The general elections loom a month ahead and political campaigning is on in full swing. Parties are leaving no stone unturned in trying to woo the public to vote them to power. A major target for the parties are without a doubt, the first-time voters.
A report appearing in The Hindu in February had stated that data released by the Election Commission says that 2.3 crore young Indians in the 18-19 age bracket have enrolled to vote. This is out of a total electoral size of 81.5 crore.
With the enrolling process still on and with special enrolling camps that were conducted on 9th March, this number is bound to have only increased. Another report in The Hindu on 10th March stated that there was a good turnout at these enrolment camps.
This reporter decided to talk to a few students from Chennai to know more about the mindset of first-time voters in the city.
“You will find a lot of first-time voters in Chennai.”, says Vishal Vasanth. A student of Sri Sivasubramaniya Nadar (SSN) college of engineering and a first-time voter himself. “Almost all people of my age whom I know have registered to vote.”
Akshay Parmar, who studied B.B.A at Ramakrishna Mission Vivekananda college, says that he registered as a voter as he looks forward to electing the person who would govern the system. “I want to select a candidate who represents the poeple and who doesn’t just take care of his own pocket.”
Manasa rao, a student of M.O.P Vaishnav college for Women, echoes Parmar when asked why she registered as a voter. “I want to be part of the democratic process of electing the leader of the world’s largest democracy.”, Rao says.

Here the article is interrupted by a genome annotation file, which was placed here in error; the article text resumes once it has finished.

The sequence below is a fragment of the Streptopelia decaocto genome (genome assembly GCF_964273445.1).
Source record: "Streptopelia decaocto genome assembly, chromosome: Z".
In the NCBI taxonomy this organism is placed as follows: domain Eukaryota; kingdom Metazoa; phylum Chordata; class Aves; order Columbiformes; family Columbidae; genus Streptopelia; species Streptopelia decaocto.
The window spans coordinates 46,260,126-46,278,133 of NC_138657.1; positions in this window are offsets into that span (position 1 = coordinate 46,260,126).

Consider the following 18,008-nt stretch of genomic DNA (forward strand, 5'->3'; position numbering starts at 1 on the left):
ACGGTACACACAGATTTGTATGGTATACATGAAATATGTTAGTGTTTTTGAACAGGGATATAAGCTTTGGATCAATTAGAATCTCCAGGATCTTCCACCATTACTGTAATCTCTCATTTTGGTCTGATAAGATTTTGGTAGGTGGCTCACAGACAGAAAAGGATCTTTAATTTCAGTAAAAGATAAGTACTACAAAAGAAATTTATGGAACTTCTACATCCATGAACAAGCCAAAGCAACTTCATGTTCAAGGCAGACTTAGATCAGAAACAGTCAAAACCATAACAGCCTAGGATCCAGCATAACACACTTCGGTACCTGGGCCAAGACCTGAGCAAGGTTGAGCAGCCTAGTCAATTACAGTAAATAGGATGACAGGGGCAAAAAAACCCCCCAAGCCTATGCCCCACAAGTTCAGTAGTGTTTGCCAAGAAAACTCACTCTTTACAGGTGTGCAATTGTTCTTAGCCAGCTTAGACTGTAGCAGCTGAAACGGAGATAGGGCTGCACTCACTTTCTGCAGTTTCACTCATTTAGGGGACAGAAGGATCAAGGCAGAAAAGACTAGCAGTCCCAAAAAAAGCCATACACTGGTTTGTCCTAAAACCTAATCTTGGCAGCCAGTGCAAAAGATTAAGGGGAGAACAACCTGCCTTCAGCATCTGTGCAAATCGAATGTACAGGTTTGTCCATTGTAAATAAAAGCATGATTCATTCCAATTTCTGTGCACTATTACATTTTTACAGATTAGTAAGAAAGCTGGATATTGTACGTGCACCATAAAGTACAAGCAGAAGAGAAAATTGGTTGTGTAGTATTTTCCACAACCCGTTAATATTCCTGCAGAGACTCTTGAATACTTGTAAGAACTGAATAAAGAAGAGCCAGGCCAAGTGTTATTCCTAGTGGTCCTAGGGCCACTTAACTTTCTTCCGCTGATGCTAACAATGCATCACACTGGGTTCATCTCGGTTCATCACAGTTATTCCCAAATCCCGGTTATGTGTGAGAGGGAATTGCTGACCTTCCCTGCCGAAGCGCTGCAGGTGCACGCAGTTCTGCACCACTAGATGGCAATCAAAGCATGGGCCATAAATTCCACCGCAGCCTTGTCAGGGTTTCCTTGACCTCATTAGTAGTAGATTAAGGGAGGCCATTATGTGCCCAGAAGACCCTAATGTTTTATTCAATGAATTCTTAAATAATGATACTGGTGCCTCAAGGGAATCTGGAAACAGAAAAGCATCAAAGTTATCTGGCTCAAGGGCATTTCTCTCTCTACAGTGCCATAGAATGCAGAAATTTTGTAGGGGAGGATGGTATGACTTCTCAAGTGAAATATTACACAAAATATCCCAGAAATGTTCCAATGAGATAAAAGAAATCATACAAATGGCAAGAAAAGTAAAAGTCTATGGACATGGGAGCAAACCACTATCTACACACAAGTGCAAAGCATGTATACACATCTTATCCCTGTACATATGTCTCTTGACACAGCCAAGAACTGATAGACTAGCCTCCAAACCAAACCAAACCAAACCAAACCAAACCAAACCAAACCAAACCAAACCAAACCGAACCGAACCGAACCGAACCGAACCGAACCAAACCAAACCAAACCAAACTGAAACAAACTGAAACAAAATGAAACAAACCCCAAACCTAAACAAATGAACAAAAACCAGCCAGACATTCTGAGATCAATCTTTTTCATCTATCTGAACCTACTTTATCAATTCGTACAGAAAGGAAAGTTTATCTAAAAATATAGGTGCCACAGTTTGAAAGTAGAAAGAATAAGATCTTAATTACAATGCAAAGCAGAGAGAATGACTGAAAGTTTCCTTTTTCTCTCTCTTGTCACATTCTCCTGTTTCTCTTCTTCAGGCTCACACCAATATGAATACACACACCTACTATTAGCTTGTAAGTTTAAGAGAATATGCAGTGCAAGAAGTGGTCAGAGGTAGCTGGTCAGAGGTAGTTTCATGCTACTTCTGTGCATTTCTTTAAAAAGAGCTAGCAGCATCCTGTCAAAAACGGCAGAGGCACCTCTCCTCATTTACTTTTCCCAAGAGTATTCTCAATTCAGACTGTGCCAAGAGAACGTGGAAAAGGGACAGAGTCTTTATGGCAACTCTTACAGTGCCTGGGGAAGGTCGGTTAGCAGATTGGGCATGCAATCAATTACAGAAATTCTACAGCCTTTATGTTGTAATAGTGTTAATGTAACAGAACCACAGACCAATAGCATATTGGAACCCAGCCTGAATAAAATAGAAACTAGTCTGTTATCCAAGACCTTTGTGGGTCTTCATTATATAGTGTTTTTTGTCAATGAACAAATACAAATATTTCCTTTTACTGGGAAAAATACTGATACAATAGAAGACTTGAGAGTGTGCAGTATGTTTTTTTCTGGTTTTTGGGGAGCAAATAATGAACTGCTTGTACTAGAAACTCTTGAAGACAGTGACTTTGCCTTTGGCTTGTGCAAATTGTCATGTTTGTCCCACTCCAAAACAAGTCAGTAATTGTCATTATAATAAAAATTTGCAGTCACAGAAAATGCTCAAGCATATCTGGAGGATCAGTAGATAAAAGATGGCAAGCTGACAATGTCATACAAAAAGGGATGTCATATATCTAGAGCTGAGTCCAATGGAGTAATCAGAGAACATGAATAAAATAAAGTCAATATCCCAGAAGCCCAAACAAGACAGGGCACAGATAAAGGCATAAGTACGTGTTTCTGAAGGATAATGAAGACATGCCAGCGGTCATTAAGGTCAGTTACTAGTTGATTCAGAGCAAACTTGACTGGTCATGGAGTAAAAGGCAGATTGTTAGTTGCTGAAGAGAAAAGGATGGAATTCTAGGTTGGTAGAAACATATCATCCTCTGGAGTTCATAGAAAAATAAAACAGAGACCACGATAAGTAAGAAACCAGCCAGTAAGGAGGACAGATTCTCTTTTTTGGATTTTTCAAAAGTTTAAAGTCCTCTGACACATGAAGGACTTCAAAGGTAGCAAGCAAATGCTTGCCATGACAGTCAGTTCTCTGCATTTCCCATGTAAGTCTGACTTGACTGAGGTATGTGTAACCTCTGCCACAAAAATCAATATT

While Rao looks forward to greater transparency and economic growth from the new government, Parmar hopes that they will be sensible when distributing freebies. “People lack basic amenities like clothing, healthcare, etc, and the parties offer freebies like TVs and Laptops.”, says Parmar, elaborating on what he means.
Not all first-time voters seem to driven by wanting to be a part of democracy, though. Ashwin Ragavender, a student of Rajalakshmi Engineering College, says that the registered to vote only because his father pushed him to do it. But Ragavender does feel that new voters will increase change in the system. “I look forward to lack of corruption and better defense strategies and measures from the new government.”, Ragavender says.
Rao too believes that the young first-time voters will drive more change by affecting a number of key policies that the new government will work on. “Education, sports, and human resource development are three key areas that will be affected.”, she says.
Parmar feels that the young voters will scrutinise politicians a lot more. “They aren’t just interested in useless speeches and fake promises, but take note of all aspects.”, says Parmar.
The economic situation of the country has been a mainstay in the run-up to the elections. On being asked whether the economy of the country will improve after the elections, these first-time voters were positive. “Given the nation wide feeling of anti- incumbency, it definitely seems to be headed towards change for the better.”, says Rao. Ragavender too believes that the economy will rise with a new government taking charge.
Parmar takes a more guarded approach. “The economy does look like it will head in a good direction and towards development.”, he says. “But these are qualitative assessments. We will know for sure only when the new government assumes power.”
It is certain that the first-time voters in the electorate will influence the results of this election and given what a few of them have to say, we can hope for a positive influence.